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Int J Environ Res Public Health. 2017 Jun 19;14(6). pii: E657. doi: 10.3390/ijerph14060657.

Paternal Risk Factors for Oral Clefts in Northern Africans, Southeast Asians, and Central Americans.

Author information

1
Division of Plastic & Maxillofacial Surgery, Children's Hospital Los Angeles, Los Angeles, CA 90027, USA. stephaniely@ucla.edu.
2
Department of Community Health Sciences and California Center for Population Research (CCPR), UCLA Fielding School of Public Health, Los Angeles, CA 90095, USA. stephaniely@ucla.edu.
3
Department of Medicine, Keck School of Medicine, University of Southern California, Los Angeles, CA 90033, USA. mburg@usc.edu.
4
Department of Preventive Medicine, Keck School of Medicine, University of Southern California, Los Angeles, CA 90033, USA. Ugonna.Ihenacho@med.usc.edu.
5
Division of Plastic & Maxillofacial Surgery, Children's Hospital Los Angeles, Los Angeles, CA 90027, USA. brindopk@usc.edu.
6
Division of Plastic & Maxillofacial Surgery, Children's Hospital Los Angeles, Los Angeles, CA 90027, USA. allyn.auslander@gmail.com.
7
Operation Smile Inc., Virginia Beach, VA 23453 USA. kmagee@operationsmile.org.
8
Departments of Pediatrics and Pathology and Laboratory Medicine, Keck School of Medicine, University of Southern California, Children's Hospital Los Angeles, Los Angeles, CA 90027, USA. PASanchez@chla.usc.edu.
9
Operation Smile Vietnam, Hanoi 100803, Vietnam. thihaiduc.nguyen@operationsmile.org.
10
Operation Smile Vietnam, Hanoi 100803, Vietnam. nguyen@operationsmile.org.
11
Operation Smile Philippines, Makati City 1209, Philippines. mariatangco@gmail.com.
12
Department of Surgery, Faculty of Medicine and Surgery, University of Santo Tomas, Manila 1008, Philippines. mariatangco@gmail.com.
13
Operation Smile Philippines, Makati City 1209, Philippines. jello.hernandez@gmail.com.
14
Department of Surgery, Faculty of Medicine and Surgery, University of Santo Tomas, Manila 1008, Philippines. jello.hernandez@gmail.com.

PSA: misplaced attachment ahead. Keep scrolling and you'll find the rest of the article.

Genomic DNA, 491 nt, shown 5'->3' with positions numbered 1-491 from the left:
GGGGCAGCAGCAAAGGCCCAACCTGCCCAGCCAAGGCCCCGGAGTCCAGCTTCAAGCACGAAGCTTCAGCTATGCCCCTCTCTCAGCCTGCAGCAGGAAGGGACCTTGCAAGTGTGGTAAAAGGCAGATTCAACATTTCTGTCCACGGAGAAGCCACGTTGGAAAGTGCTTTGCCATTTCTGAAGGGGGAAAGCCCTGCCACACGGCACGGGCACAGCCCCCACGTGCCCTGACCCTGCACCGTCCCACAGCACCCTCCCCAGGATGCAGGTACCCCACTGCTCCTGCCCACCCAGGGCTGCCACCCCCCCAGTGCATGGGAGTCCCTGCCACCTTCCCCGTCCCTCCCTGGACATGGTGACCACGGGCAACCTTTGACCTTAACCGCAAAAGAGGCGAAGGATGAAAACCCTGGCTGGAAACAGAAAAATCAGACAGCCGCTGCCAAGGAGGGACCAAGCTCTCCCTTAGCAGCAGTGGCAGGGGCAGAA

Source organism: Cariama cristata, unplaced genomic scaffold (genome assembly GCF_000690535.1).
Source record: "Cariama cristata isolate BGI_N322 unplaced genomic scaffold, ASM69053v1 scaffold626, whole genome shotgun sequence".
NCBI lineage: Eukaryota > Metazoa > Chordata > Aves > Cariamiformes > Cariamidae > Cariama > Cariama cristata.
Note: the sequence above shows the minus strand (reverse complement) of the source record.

15
OperaciĆ³n Sonrisa Honduras, Tegucigalpa 11101, Honduras. Melissa.Giron@operationsmile.org.
16
Operation Smile Morocco, Casablanca 20 000, Morocco. fmahmoudi@operationsmile.org.
17
Departments of Pediatrics and Biochemistry and Molecular Biology, Keck School of Medicine, University of Southern California and Children's Hospital Los Angeles, Los Angeles, CA 90027, USA. ydeclerck@chla.usc.edu.
18
Division of Plastic & Maxillofacial Surgery, Children's Hospital Los Angeles, Los Angeles, CA 90027, USA. WMagee@chla.usc.edu.
19
Department of Preventive Medicine, Keck School of Medicine, University of Southern California, Los Angeles, CA 90033, USA. jane.figueiredo@cshs.org.
20
Department of Medicine, Samuel Oschin Comprehensive Cancer Institute, Cedars-Sinai Medical Center 8700 Beverly Blvd, Room AC1072, Los Angeles, CA 90048, USA. jane.figueiredo@cshs.org.

Abstract

While several studies have investigated maternal exposures as risk factors for oral clefts, few have examined paternal factors. We conducted an international multi-centered case-control study to better understand paternal risk exposures for oral clefts (cases = 392 and controls = 234). Participants were recruited from local hospitals and oral cleft repair surgical missions in Vietnam, the Philippines, Honduras, and Morocco. Questionnaires were administered to fathers and mothers separately to elicit risk factor and family history data. Associations between paternal exposures and risk of clefts were assessed using logistic regression adjusting for potential confounders. A father's personal/family history of clefts was associated with significantly increased risk (adjusted OR: 4.77; 95% CI: 2.41-9.45). No other significant associations were identified for other suspected risk factors, including education (none/primary school v. university adjusted OR: 1.29; 95% CI: 0.74-2.24), advanced paternal age (5-year adjusted OR: 0.98; 95% CI: 0.84-1.16), or pre-pregnancy tobacco use (adjusted OR: 0.96; 95% CI: 0.67-1.37). Although sample size was limited, significantly decreased risks were observed for fathers with selected occupations. Further research is needed to investigate paternal environmental exposures as cleft risk factors.

KEYWORDS:

family history; oral clefts; paternal; risk factors; smoking

PMID:
28629204
PMCID:
PMC5486343
DOI:
10.3390/ijerph14060657
[Indexed for MEDLINE]
Free PMC Article

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